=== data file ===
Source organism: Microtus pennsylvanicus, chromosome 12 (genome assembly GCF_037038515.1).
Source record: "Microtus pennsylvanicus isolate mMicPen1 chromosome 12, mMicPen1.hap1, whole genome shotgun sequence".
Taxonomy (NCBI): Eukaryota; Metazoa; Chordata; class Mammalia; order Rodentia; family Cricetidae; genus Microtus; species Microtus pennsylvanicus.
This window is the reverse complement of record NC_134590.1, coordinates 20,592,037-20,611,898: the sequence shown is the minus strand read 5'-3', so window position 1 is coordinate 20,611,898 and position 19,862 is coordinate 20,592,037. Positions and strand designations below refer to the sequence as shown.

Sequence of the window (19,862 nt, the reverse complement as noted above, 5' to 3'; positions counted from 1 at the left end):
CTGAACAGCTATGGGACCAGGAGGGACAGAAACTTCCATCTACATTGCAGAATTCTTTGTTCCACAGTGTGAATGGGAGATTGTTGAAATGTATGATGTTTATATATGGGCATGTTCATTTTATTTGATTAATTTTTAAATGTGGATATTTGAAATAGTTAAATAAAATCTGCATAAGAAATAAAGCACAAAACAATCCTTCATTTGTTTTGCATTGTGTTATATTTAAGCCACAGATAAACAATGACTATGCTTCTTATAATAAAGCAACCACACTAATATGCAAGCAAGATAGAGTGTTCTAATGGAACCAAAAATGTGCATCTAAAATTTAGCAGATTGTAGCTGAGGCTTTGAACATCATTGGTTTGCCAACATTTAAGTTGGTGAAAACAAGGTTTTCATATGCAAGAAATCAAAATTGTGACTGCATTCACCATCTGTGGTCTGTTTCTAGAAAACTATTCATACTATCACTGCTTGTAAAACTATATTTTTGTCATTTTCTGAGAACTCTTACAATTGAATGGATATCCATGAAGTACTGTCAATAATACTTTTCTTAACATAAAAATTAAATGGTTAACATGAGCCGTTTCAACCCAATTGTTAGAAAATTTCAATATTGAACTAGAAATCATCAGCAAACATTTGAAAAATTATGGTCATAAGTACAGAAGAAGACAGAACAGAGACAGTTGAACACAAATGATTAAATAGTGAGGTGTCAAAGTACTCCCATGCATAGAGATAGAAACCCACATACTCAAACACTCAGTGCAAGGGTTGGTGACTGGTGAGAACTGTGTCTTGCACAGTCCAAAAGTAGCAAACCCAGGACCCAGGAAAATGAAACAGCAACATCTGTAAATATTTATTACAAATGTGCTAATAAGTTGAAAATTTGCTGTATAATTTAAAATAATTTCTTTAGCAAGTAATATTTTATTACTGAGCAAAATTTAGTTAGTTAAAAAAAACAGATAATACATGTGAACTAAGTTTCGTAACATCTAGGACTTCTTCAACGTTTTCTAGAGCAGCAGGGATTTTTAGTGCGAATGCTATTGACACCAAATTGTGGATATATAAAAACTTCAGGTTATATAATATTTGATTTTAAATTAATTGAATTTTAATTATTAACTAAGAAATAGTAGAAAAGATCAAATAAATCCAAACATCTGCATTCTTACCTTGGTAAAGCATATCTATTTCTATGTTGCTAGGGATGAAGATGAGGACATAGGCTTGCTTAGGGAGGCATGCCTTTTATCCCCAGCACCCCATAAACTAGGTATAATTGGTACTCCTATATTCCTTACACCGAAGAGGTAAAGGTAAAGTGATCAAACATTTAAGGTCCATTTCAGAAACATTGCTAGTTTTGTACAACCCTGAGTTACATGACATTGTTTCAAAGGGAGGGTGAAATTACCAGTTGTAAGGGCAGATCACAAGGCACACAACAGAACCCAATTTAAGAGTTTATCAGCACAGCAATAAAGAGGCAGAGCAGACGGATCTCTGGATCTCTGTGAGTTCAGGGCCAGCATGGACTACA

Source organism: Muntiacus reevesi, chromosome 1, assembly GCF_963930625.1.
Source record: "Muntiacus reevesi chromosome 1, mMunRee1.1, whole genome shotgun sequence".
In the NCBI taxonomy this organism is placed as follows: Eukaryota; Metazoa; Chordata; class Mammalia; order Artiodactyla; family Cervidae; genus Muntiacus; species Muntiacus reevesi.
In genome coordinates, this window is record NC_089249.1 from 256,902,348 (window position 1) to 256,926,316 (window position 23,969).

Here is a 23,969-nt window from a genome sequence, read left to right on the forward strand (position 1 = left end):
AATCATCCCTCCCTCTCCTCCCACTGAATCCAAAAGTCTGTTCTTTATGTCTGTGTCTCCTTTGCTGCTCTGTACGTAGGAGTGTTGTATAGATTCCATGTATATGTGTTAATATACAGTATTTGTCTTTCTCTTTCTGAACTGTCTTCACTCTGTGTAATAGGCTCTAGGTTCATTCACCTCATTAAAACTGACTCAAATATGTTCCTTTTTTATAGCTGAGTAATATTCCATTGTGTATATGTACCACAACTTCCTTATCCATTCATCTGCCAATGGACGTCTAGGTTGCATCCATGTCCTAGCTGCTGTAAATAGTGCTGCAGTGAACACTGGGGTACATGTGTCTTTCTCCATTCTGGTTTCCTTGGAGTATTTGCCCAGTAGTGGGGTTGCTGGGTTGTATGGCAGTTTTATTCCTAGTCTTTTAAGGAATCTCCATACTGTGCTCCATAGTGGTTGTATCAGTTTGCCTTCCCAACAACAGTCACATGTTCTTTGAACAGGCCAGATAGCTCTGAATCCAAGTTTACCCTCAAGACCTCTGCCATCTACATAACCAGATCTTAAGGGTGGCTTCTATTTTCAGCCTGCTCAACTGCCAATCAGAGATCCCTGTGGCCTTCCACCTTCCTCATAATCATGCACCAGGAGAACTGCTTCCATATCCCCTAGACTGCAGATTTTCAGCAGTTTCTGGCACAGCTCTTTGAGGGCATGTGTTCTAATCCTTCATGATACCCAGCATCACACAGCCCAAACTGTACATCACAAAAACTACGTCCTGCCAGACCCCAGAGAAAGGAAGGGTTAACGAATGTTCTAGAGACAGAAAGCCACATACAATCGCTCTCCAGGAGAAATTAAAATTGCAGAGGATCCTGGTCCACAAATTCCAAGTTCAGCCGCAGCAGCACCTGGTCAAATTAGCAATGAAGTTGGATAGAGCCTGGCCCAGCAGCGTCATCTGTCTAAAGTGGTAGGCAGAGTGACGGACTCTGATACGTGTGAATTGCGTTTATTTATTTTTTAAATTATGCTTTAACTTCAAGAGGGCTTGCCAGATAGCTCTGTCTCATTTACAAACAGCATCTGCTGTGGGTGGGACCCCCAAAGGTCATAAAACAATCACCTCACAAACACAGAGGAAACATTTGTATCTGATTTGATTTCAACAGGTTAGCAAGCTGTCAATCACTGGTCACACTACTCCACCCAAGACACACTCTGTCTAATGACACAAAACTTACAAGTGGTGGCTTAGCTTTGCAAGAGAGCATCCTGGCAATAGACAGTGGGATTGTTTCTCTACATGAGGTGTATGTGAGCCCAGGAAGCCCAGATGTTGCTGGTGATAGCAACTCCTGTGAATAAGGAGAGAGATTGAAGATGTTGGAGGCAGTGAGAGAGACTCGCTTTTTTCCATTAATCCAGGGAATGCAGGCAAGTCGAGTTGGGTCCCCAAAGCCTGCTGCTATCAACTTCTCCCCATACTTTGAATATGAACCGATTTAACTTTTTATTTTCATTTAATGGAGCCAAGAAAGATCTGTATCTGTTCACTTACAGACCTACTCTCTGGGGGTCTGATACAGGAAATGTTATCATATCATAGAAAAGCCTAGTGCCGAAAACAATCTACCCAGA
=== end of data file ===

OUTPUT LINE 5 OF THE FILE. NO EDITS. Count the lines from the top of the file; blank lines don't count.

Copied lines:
Sequence of the window (19,862 nt, the reverse complement as noted above, 5' to 3'; positions counted from 1 at the left end):